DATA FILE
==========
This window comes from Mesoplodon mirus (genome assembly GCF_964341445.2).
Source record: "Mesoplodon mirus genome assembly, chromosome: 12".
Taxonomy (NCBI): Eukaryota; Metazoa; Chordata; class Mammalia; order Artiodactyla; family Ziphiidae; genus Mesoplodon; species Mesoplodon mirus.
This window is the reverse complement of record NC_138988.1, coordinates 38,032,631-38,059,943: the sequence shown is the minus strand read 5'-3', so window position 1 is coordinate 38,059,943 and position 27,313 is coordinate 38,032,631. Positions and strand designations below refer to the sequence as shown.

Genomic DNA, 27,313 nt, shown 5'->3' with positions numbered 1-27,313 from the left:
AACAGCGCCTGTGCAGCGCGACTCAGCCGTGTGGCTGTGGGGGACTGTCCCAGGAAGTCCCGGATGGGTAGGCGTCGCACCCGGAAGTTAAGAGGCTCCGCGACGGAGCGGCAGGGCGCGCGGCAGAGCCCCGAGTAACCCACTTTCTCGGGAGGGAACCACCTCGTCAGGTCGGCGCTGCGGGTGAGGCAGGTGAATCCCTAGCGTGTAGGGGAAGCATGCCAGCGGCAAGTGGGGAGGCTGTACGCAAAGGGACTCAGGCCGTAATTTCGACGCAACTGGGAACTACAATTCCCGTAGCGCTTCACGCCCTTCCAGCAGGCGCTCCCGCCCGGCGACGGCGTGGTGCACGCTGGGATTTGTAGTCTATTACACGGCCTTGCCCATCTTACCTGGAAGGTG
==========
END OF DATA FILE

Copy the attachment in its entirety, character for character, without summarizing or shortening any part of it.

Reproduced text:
This window comes from Mesoplodon mirus (genome assembly GCF_964341445.2).
Source record: "Mesoplodon mirus genome assembly, chromosome: 12".
Taxonomy (NCBI): Eukaryota; Metazoa; Chordata; class Mammalia; order Artiodactyla; family Ziphiidae; genus Mesoplodon; species Mesoplodon mirus.
This window is the reverse complement of record NC_138988.1, coordinates 38,032,631-38,059,943: the sequence shown is the minus strand read 5'-3', so window position 1 is coordinate 38,059,943 and position 27,313 is coordinate 38,032,631. Positions and strand designations below refer to the sequence as shown.

Genomic DNA, 27,313 nt, shown 5'->3' with positions numbered 1-27,313 from the left:
AACAGCGCCTGTGCAGCGCGACTCAGCCGTGTGGCTGTGGGGGACTGTCCCAGGAAGTCCCGGATGGGTAGGCGTCGCACCCGGAAGTTAAGAGGCTCCGCGACGGAGCGGCAGGGCGCGCGGCAGAGCCCCGAGTAACCCACTTTCTCGGGAGGGAACCACCTCGTCAGGTCGGCGCTGCGGGTGAGGCAGGTGAATCCCTAGCGTGTAGGGGAAGCATGCCAGCGGCAAGTGGGGAGGCTGTACGCAAAGGGACTCAGGCCGTAATTTCGACGCAACTGGGAACTACAATTCCCGTAGCGCTTCACGCCCTTCCAGCAGGCGCTCCCGCCCGGCGACGGCGTGGTGCACGCTGGGATTTGTAGTCTATTACACGGCCTTGCCCATCTTACCTGGAAGGTG